5. Martin Patriquin at the Guardian: How Did Quebec's Nationalist Movement Become So White? "The sovereignty movement now seems less focused on achieving a country than on how immigration is purportedly reshaping the province for the worse." The news here is not the white supremacy, which has long been a part of this movement; the news is that it has become the central part of this movement.

Something to keep an eye on. It's very troubling to see organized white nationalism scapegoating immigrants of color on either side of the border. Right now, there is no broad, substantive cross-border alliance among nativist white supremacists under the banner of "nationalism," but that could change.

6. Tal Kopan at CNN: Trump Administration to Turn Away Far More Asylum Seekers at the Border Under New Guidance. "The Trump administration is implementing a new asylum policy at the border that will result in potentially thousands of asylum seekers being turned away before they can plead their case in court. The guidance, reviewed by CNN, also applies to refugee applicants — immigrants seeking similar protections in the U.S. who are still abroad. Under new guidance given Wednesday to the officers who interview asylum seekers at the U.S.'s borders and evaluate refugee applications, claims based on fear of gang and domestic violence will be immediately rejected. In addition, the guidance tells officers they should consider whether an immigrant crossed the border illegally and weigh that against their claim, potentially rejecting even legitimate fears of persecution if the immigrant crossed illegally."

Emphasis mine. As Jeff Sessions threatened.

Further, it's important to note, again, that border agents have reportedly been blocking asylum-seekers from entering at established points of legal entry for requesting refuge. So they are being forced to enter the country illegally.

In other words, the Trump Regime is essentially making it impossible to arrive at the U.S. border seeking refuge at all.

7. Finally, this item may not seem on its face directly related to Trump's war on immigrants, but this is how he is going to ensure that he's allowed to pursue his nativist agenda without checks, balance, or consequence.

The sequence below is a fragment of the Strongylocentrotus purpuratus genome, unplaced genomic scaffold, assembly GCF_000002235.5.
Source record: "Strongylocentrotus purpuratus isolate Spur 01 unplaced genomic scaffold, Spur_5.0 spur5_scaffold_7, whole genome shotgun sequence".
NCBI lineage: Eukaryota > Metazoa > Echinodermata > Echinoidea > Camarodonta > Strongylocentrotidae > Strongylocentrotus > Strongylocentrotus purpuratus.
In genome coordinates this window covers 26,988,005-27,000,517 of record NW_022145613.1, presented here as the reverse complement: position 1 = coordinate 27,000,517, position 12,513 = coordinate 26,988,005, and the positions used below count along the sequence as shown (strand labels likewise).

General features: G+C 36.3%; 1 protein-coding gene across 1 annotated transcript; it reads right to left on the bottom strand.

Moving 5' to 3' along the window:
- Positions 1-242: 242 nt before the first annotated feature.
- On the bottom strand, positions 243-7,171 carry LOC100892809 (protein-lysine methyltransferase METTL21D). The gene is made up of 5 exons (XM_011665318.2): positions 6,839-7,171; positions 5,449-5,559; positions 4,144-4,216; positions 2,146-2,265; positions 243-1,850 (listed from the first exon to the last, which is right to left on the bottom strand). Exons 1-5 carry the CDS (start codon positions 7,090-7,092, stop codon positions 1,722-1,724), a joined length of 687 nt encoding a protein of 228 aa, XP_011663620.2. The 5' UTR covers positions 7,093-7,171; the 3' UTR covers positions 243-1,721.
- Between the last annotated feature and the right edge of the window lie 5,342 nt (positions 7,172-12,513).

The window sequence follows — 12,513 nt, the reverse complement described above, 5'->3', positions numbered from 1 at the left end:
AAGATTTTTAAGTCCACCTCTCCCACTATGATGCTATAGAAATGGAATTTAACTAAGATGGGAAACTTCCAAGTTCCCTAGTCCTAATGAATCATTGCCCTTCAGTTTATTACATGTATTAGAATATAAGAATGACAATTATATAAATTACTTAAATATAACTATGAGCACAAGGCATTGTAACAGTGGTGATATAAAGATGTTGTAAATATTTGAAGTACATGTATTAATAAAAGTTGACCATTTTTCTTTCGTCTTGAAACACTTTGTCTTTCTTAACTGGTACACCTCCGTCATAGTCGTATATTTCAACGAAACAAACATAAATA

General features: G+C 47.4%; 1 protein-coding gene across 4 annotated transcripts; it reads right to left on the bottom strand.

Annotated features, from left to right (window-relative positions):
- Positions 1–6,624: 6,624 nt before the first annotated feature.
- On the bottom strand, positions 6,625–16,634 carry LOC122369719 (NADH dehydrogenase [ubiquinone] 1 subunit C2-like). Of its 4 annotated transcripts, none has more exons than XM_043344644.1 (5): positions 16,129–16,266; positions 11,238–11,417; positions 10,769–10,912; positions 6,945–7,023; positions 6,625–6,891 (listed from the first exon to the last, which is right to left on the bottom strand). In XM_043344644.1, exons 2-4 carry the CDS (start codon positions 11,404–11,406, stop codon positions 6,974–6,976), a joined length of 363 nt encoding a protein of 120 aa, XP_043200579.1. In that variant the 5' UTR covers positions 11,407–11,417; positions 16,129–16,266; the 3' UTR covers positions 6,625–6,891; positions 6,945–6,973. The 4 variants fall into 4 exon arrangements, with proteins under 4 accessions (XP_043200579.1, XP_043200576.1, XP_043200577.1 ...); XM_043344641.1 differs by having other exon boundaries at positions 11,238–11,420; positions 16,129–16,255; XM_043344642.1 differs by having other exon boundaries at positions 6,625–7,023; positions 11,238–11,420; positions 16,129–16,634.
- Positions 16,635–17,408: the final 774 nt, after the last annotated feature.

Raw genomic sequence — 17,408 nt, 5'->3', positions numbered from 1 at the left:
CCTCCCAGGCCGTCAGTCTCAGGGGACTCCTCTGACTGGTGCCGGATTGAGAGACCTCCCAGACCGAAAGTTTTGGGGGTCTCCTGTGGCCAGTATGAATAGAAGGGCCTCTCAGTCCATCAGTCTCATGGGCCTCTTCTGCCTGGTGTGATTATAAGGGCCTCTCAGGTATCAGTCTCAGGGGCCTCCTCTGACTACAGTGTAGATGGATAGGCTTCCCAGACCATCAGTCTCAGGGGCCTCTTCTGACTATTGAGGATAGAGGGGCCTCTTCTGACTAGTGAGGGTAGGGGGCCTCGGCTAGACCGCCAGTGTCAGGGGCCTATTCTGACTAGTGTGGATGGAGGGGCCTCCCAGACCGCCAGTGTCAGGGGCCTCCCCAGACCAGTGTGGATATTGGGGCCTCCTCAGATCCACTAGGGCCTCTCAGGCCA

Ephrat Livni at Quartz: Trump Just Made It Easier for Agency Heads to Pick Judges Who Agree with His Politics.
Donald Trump is busy changing the way the government works. On July 10, the commander-in-chief issued an executive order that eliminates the testing process for administrative law judges (ALJ) at federal agencies. Basically, the change will allow the administration to exert more influence over the process of hiring judges — and the subsequent decisions they'll issue.

The order explains that, previously, ALJ appointees underwent a competitive examination and competitive service selection procedures. "The role of ALJs, however, has increased over time and ALJ decisions have, with increasing frequency, become the final word of the agencies they serve," Trump says. Given "this expanding responsibility for important agency adjudications," the president has changed the process.

Now agency heads, who were appointed by Trump, will pick ALJs. That means department heads can install judges who agree with the president's policies and his limited regulation stance, and they will in turn make rulings on matters at the Social Security Administration, National Labor Relations Board, the Department of Health and Human Services, and the Securities and Exchange Commission, among others.
Previous to Trump's executive order, ALJs were "the only merit-based judicial corps in the United States," and they had to pass rigorous testing to get their positions: "The Administrative Procedure Act of 1946 (APA) requires that federal ALJs be appointed based on scores achieved in a comprehensive testing procedure, including a four-hour written examination and an oral examination before a panel that includes an Office of Personnel Management representative, an American Bar Association representative, and a sitting federal ALJ."

But with the stroke of a pen, Trump turned all 2,000 ALJs into partisan tools that he can weaponize in defense of his vile bigotry.

Make noise. Make your calls. Make a plan. Please support immigrant families, in whatever way you can.